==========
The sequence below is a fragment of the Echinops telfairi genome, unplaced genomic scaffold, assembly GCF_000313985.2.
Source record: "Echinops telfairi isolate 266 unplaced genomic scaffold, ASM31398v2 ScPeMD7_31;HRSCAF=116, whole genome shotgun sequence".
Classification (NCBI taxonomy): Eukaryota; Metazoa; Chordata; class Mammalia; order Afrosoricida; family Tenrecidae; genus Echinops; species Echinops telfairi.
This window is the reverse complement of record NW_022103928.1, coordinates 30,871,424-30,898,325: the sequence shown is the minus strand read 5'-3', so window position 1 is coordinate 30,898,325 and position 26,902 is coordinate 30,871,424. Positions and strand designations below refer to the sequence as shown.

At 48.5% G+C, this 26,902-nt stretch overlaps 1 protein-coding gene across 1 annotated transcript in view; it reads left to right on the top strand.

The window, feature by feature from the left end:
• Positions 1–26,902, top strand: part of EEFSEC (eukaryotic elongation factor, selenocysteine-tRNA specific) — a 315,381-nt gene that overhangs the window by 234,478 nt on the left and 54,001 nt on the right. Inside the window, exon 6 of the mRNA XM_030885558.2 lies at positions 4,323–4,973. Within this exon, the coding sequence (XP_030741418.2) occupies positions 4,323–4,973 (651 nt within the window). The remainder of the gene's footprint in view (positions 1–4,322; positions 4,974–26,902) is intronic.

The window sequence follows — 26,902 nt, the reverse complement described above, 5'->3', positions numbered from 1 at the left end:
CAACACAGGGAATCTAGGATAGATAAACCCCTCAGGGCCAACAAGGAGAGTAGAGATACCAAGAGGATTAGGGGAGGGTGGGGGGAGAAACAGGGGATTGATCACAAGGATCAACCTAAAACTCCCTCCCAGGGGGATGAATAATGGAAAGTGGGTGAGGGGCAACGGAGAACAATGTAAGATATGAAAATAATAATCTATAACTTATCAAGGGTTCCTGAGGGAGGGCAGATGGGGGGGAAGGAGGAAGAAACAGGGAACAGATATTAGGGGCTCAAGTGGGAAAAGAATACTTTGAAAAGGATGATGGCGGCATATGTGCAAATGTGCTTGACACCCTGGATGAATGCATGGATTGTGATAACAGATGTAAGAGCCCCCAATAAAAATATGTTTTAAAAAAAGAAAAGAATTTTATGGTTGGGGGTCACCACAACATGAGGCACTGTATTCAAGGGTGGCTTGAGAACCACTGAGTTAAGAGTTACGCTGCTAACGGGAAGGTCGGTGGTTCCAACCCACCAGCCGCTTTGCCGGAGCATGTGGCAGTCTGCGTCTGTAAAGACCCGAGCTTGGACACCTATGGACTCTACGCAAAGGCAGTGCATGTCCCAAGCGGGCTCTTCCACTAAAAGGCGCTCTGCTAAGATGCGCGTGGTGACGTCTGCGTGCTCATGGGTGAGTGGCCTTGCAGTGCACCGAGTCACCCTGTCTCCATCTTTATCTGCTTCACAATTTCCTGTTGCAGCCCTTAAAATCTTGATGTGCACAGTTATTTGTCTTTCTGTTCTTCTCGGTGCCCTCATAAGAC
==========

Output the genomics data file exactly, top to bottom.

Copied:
The sequence below is a fragment of the Echinops telfairi genome, unplaced genomic scaffold, assembly GCF_000313985.2.
Source record: "Echinops telfairi isolate 266 unplaced genomic scaffold, ASM31398v2 ScPeMD7_31;HRSCAF=116, whole genome shotgun sequence".
Classification (NCBI taxonomy): Eukaryota; Metazoa; Chordata; class Mammalia; order Afrosoricida; family Tenrecidae; genus Echinops; species Echinops telfairi.
This window is the reverse complement of record NW_022103928.1, coordinates 30,871,424-30,898,325: the sequence shown is the minus strand read 5'-3', so window position 1 is coordinate 30,898,325 and position 26,902 is coordinate 30,871,424. Positions and strand designations below refer to the sequence as shown.

At 48.5% G+C, this 26,902-nt stretch overlaps 1 protein-coding gene across 1 annotated transcript in view; it reads left to right on the top strand.

The window, feature by feature from the left end:
• Positions 1–26,902, top strand: part of EEFSEC (eukaryotic elongation factor, selenocysteine-tRNA specific) — a 315,381-nt gene that overhangs the window by 234,478 nt on the left and 54,001 nt on the right. Inside the window, exon 6 of the mRNA XM_030885558.2 lies at positions 4,323–4,973. Within this exon, the coding sequence (XP_030741418.2) occupies positions 4,323–4,973 (651 nt within the window). The remainder of the gene's footprint in view (positions 1–4,322; positions 4,974–26,902) is intronic.

The window sequence follows — 26,902 nt, the reverse complement described above, 5'->3', positions numbered from 1 at the left end:
CAACACAGGGAATCTAGGATAGATAAACCCCTCAGGGCCAACAAGGAGAGTAGAGATACCAAGAGGATTAGGGGAGGGTGGGGGGAGAAACAGGGGATTGATCACAAGGATCAACCTAAAACTCCCTCCCAGGGGGATGAATAATGGAAAGTGGGTGAGGGGCAACGGAGAACAATGTAAGATATGAAAATAATAATCTATAACTTATCAAGGGTTCCTGAGGGAGGGCAGATGGGGGGGAAGGAGGAAGAAACAGGGAACAGATATTAGGGGCTCAAGTGGGAAAAGAATACTTTGAAAAGGATGATGGCGGCATATGTGCAAATGTGCTTGACACCCTGGATGAATGCATGGATTGTGATAACAGATGTAAGAGCCCCCAATAAAAATATGTTTTAAAAAAAGAAAAGAATTTTATGGTTGGGGGTCACCACAACATGAGGCACTGTATTCAAGGGTGGCTTGAGAACCACTGAGTTAAGAGTTACGCTGCTAACGGGAAGGTCGGTGGTTCCAACCCACCAGCCGCTTTGCCGGAGCATGTGGCAGTCTGCGTCTGTAAAGACCCGAGCTTGGACACCTATGGACTCTACGCAAAGGCAGTGCATGTCCCAAGCGGGCTCTTCCACTAAAAGGCGCTCTGCTAAGATGCGCGTGGTGACGTCTGCGTGCTCATGGGTGAGTGGCCTTGCAGTGCACCGAGTCACCCTGTCTCCATCTTTATCTGCTTCACAATTTCCTGTTGCAGCCCTTAAAATCTTGATGTGCACAGTTATTTGTCTTTCTGTTCTTCTCGGTGCCCTCATAAGAC